Recent work has shown that separated product-sum representations provide a powerful and broadly applicable tool for analyzing complex systems. Beylkin and Mohlenkamp provide a good introduction to these representations in their recent preprint "Algorithms for Numerical Analysis in High Dimensions"

(*). This talk will review some of the basic ideas of separated product-sum representations, and discuss how our UW Quantum System Engineering (QSE) Group is applying these ideas in polynomial-time simulations of large-scale quantum spin systems.

Our QSE Group has found that Beylkin and Mohlenkamp's methods can be readily extended to dynamical systems by a two-fold trick: (1) introduce noise, and (2) convert the noise to an equivalent measurement processes. The second step exploits the same unitary invariance of operator-sum representations that plays a central role in quantum computing theory. The resulting quantum trajectories are readily projected onto low- dimensional manifolds of Beylkin-Mohlenkamp type, where they can be integrated using polynomial-time numerical algorithms.

The practical consequence is that a broad class of problems in quantum physics and engineering that were previously thought to be in the (intractable) complexity class EXP can now be solved by algorithms that are in the (much simpler) complexity class NP. The lecture will close with an informal survey of physics problems that might be addressed by these methods.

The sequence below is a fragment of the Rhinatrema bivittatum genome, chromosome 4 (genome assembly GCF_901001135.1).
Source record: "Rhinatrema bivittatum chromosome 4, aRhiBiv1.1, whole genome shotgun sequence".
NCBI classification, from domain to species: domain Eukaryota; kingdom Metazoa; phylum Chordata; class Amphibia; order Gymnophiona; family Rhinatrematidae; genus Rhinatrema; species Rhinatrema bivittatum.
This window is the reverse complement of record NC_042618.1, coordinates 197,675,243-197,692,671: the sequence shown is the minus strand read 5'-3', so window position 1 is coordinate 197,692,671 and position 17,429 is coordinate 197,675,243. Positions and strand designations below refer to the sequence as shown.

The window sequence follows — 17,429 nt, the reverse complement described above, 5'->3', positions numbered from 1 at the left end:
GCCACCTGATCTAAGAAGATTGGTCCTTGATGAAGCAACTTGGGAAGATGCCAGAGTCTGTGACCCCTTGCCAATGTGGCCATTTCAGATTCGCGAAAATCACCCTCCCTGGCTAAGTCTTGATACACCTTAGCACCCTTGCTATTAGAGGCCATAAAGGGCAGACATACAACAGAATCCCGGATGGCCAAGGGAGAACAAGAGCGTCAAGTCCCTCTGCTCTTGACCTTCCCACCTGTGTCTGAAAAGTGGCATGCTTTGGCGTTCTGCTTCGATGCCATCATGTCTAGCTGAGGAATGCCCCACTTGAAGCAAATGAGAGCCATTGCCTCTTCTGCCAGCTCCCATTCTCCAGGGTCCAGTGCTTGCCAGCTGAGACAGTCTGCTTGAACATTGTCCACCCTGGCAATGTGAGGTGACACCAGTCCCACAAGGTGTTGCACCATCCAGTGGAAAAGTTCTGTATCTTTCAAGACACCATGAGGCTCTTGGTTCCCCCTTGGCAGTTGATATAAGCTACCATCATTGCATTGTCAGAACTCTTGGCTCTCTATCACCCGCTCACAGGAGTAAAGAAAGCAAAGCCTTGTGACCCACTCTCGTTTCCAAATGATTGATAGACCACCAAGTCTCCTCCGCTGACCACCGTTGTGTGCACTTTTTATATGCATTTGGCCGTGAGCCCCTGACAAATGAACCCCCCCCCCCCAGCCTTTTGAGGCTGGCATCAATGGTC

Joint work with Gilbert Walter.

In Computerized Tomography (CT) an image must be recovered from data given by the Radon transform of the image. This data is usually in the form of sampled values of the transform. In our work a method of recovering the image is based on the sampling properties of the prolate spheroidal wavelets which are superior to other wavelets. It avoids integration and allows the precomputation of certain coefficients. The approximation based on this method is shown to converge to the true image under mild hypotheses. Another interesting application of wavelets is in functional Magnetic Resonance Imaging (fMRI). To estimate the total intensity of the image over the region of interest, a new method based on multi-dimensional prolate spheroidal wave functions (PSWFs) was proposed in a series of papers beginning with the work of Shepp and Zhang. We try to determine how good the proposed approximations are and how they can be improved.

In optical tomography, conventionally the diffusion approximation to the radiative transport equation (RTE) with a constant refractive index is used to image highly scattering or turbid media. Recently we derived the relevant RTE and its spherical harmonics approximation with a spatially varying refractive index. We found that the model with spatially varying refractive index for photon transport is substantially different than the spatially constant model. We formulate the optical tomography inverse problem based on the diffusion approximation to image a highly scattering medium with a spatially varying refractive index. We have simulated the forward and the inverse problem using the finite element method and have reconstructed the spatially varying refractive index parameter in our model for the inverse problem. Our simulations indicate that the refractive index based optical tomography shows promise for the reconstruction of the refractive index parameter.